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Thursday, January 20, 2005
MTA Panel OKs Proposal to Expand
key Metropolitan Transportation Authority committee approved a $4.5-billion
plan Wednesday to expand the 710 Freeway including the construction
of four elevated truck-only lanes to help ease the rapid growth of
container traffic from the Los Angeles and Long Beach ports throughout the
Although the plan is expected to receive full board approval at next week's meeting, a bigger hurdle lies ahead: finding the money to implement it.
The MTA has a budget deficit approaching $50 million. The state government, stuck in a fiscal crisis, has frozen all funding for new freeway and transit projects. Planning and construction for projects already underway are being delayed across California because of a shortage of funds.
"I don't have a clue where the $4 billion is going to come from," said Los Angeles County Supervisor Zev Yaroslavsky, an MTA director, expressing concerns that the plan could, at a later time, drain money from other MTA projects currently on hold.
But others were eager to move the project forward, citing the problems and congestion plaguing the 18-mile corridor from the nation's largest port complex to the rail yards of Commerce and East Los Angeles.
"At some point in time, this is a project that needs to be done," said Mayor James K. Hahn, also an MTA director.
The funding could come from a variety of sources, including the federal government, truck-lane tolls and container fees, planners said. But even if financing became available, it would be at least a decade before groundbreaking could begin because of the time required for environmental reviews, engineering and design.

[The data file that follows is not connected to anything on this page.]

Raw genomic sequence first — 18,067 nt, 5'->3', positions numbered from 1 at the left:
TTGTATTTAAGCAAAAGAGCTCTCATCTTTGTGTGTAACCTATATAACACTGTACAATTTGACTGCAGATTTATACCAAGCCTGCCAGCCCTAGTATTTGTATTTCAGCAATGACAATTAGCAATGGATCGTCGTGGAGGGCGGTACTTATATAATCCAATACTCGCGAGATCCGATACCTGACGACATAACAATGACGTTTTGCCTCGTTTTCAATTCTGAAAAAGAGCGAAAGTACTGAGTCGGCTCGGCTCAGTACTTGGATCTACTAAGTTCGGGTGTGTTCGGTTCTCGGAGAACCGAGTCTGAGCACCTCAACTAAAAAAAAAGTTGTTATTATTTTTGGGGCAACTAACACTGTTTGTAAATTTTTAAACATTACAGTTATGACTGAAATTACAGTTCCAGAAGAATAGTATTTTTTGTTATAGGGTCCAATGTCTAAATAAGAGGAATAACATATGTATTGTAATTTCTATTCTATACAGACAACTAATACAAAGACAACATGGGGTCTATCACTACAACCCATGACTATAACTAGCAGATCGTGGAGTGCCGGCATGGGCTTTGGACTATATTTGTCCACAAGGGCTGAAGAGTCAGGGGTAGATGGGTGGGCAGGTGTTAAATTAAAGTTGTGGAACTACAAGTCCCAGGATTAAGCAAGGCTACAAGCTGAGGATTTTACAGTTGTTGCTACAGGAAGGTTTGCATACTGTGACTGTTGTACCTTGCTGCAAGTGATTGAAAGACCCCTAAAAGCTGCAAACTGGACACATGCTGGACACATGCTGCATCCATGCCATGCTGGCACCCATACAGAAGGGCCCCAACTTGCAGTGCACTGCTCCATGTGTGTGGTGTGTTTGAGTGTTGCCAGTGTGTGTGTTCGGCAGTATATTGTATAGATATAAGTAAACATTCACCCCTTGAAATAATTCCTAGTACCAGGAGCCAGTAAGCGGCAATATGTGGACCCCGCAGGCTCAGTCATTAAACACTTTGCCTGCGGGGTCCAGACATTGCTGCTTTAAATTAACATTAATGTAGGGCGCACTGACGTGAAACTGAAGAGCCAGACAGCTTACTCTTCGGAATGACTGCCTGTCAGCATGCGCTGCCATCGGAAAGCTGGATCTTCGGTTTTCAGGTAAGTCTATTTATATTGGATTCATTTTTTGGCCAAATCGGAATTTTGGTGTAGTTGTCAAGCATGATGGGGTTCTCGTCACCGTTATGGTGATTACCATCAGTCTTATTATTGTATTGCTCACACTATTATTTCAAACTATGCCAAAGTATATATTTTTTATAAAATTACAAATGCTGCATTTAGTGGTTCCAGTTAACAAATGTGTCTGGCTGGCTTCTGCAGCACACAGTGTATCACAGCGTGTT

The MTA plan calls for building two exclusive truck lanes, with elevated portions, in each direction between the ports and the rail yards to the north.
Up to two regular lanes would be added in each direction, so the corridor most of which has either three or four lanes in each direction would have 10 car lanes in all. Thirteen interchanges would be reconfigured.
The plan is the result of a four-year effort.
Port officials, business leaders and community groups agree that an overhaul is long overdue for the 1950s-era route, which lacks many of the safety and design features of more modern freeways, such as longer acceleration lanes.
"It's really the nation's freeway; 15% of everything that comes into this country travels that freeway," said Geraldine Knatz, managing director of the Port of Long Beach.
Currently, about 40,000 big-rigs drive to and from the port complex every day, Knatz said.
By 2020, truck traffic is expected to exceed 90,000 trips a day.
But such traffic has already become so dense on the Long Beach Freeway near the ports that 18-wheelers sometimes seem more like trains as they chug, one after another, down the same lane.
The California Highway Patrol considers the freeway to be one of the worst in Los Angeles County because of its high number of accidents, often involving trucks.
People who live near the freeway say they are particularly concerned about so many diesel trucks spewing fumes into their neighborhoods, contributing to poor air quality.
"The health issues are very, very serious for us," said Long Beach Councilwoman Nancy Ramos. "Our children are suffering from asthma."
Ramos, along with several leaders of community, public health and environmental groups told the MTA's planning committee Wednesday that they were concerned it did not do enough to limit air pollution.
An earlier freeway widening plan that could have led to the demolition of nearly 800 homes and businesses was killed in May 2003 by the MTA board after the proposal encountered staunch community opposition.
The current plan would build truck lanes mostly within an 80-feet-wide utility corridor, requiring the removal of five residential buildings and 61 commercial or industrial structures.
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